Kevin Durant. Played for Team USA in Turkey (2010) and London (2012) before abruptly quitting the team in the summer of 2014 following Paul George’s gruesome leg injury in an intrasquad scrimmage. That episode did not sit well with federation bigwigs, but these guys are forgiving types, and they realized that Durant’s sneaker negotiations during that summer (he ultimately re-upped with Nike after getting blown away by Under Armour’s offer), along with his evolving relationship with new agent Jay-Z, were keeping him from executing 20/20 vision. Deep down, they know he is a good kid. Oh, and you can’t guard him. USAB people will tell you he measures 7 feet in sneakers. The Thunder won’t make any such acknowledgement.
Paul George. He sacrificed almost an entire NBA season after crashing into a basket stanchion at the Thomas & Mack Center, and Krzyzewski spent several extra days in Las Vegas visiting George in the hospital after the rest of the team broke camp. There were reports at the time (later denied by Colangelo) that George had been promised a spot on the Rio team in 2016 if he was able to return to his previous form — a requisite that he has clearly exceeded. His presence will likely preclude James Harden, DeMar DeRozan and Bradley Beal from taking one of the wing spots, but his playing time might be sparse given the caliber of the players ahead of him.
Kyrie Irving. Back in 2014 when Derrick Rose was brought to Spain instead of Damian Lillard (a slight that Lillard — conspicuously absent from the 30 final candidates — will never forget), the best subplot of the tournament was how poorly Rose was playing. After beginning camp as the starter, he was replaced by Irving, who went on to be named MVP of the tournament. And if you are the reigning international MVP, you don’t get passed over. That will be the tough reality that John Wall and Mike Conley will have to accept. Four point guards will be more than enough. But does Kyrie start ahead of CP3? My crystal ball says “no.”
Kawhi Leonard. He is a clear contender for what amounts to the best individual award race in the NBA this season — runner-up to Curry in MVP voting. It may be a tough battle between Leonard and Draymond Green for the designated defender position on Team USA, but Leonard is the better scorer (and the least bombastic of the two … by a lot) and happens to be coached by Popovich, who is taking over the program. That will likely mean that Green will become the most deserving candidate left off the final roster. When the Americans turn to their second unit and put guys like Leonard and George up against the competition’s backups, it’ll get ugly — or beautiful, depending upon your perspective.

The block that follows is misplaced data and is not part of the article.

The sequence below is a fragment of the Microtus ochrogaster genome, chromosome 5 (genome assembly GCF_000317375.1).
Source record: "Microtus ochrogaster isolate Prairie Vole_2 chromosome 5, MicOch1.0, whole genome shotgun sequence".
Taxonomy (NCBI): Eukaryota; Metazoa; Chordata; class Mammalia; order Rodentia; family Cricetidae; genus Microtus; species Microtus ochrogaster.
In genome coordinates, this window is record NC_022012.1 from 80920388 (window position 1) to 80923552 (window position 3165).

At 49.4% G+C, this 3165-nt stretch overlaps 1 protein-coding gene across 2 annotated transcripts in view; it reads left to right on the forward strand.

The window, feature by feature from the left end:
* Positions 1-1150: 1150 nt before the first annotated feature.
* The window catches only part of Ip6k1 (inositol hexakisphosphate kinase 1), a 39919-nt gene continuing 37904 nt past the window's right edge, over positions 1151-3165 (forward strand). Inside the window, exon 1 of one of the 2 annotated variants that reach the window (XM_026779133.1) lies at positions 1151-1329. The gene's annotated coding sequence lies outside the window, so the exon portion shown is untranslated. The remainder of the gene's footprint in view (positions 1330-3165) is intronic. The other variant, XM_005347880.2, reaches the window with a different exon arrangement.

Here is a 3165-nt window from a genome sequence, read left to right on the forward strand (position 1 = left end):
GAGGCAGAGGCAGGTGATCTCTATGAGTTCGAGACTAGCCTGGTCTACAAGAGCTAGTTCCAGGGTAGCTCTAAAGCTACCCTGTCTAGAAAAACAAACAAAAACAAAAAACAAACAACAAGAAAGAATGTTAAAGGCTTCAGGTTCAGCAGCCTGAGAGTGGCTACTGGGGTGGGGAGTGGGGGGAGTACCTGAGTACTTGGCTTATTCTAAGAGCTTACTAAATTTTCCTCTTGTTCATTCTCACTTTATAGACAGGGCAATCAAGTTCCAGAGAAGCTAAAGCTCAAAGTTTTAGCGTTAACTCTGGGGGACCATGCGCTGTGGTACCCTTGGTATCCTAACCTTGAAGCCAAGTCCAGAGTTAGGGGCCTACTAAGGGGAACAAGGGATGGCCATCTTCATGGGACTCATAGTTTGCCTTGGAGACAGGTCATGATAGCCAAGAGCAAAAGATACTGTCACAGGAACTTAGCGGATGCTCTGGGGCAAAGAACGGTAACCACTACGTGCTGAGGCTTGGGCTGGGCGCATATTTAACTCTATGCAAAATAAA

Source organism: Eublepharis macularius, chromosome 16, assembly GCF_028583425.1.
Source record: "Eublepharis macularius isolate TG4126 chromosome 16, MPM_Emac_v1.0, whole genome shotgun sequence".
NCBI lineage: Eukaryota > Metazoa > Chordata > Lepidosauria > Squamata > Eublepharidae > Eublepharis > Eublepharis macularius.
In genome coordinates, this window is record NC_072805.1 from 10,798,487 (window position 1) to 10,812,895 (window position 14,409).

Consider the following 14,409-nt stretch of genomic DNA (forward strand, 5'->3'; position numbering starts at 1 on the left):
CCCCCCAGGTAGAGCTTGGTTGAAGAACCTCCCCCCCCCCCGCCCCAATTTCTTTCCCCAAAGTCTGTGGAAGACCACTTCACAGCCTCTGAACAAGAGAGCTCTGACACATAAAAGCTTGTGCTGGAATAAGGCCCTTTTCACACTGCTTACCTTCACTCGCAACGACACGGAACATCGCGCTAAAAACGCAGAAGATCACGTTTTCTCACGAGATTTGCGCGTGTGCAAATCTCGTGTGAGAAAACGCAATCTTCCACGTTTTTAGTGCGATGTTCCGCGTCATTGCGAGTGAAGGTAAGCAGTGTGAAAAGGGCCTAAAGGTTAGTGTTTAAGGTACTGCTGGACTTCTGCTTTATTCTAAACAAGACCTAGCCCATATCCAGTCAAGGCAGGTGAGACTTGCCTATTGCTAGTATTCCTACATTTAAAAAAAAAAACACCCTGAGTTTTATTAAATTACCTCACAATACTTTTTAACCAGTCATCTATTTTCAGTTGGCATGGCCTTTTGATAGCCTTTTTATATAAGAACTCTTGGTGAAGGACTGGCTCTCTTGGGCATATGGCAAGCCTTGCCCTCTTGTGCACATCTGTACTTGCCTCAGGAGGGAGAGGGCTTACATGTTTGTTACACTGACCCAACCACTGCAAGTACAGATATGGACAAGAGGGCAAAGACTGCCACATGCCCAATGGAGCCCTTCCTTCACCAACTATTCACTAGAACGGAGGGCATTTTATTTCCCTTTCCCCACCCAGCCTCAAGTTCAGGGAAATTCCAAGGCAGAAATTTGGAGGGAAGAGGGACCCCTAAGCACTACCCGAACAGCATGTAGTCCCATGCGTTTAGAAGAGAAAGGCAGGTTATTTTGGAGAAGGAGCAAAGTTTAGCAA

Chris Paul. Once again, we come to a situation where we have a player who has earned national team equity, as Colangelo likes to say. Paul has been an Olympic mainstay, winning gold medals in 2008 and 2012. He will probably be the starter, because he is the least prone to make mistakes as evidenced by his 3.48 assists-to-turnovers ratio. (Curry can move to shooting guard in a starting five that might also include LeBron, Cousins/Davis and Anthony.) The Americans want to blow the doors of every opponent right from the get-go, and a point guard who is not prone to turnovers is invaluable.
Russell Westbrook. Another guy with Team USA equity. He was a favorite of Coach K at the 2010 World Championship in Turkey, where he played off the ball at shooting guard, as he had done at UCLA. Coach K loves players who can play at more than one position, which is one reason why Westbrook will get the nod over Wall. Oh, and there’s also the fact that he is just better — although Wall is clearly closing the gap. Westbrook earns bonus points for being a fashion icon. And in Brazil, a country populated by more beautiful people than imaginable, that is going to make Westbrook one of the most popular Team USA players on social media.
So that gives us 11 locks in my book. Which means there are 19 players vying for one spot.
Do the Americans take an extra big man? Do they take an extra shooter? Do they take a youngster to show him the Olympic ropes in preparation for Tokyo 2020?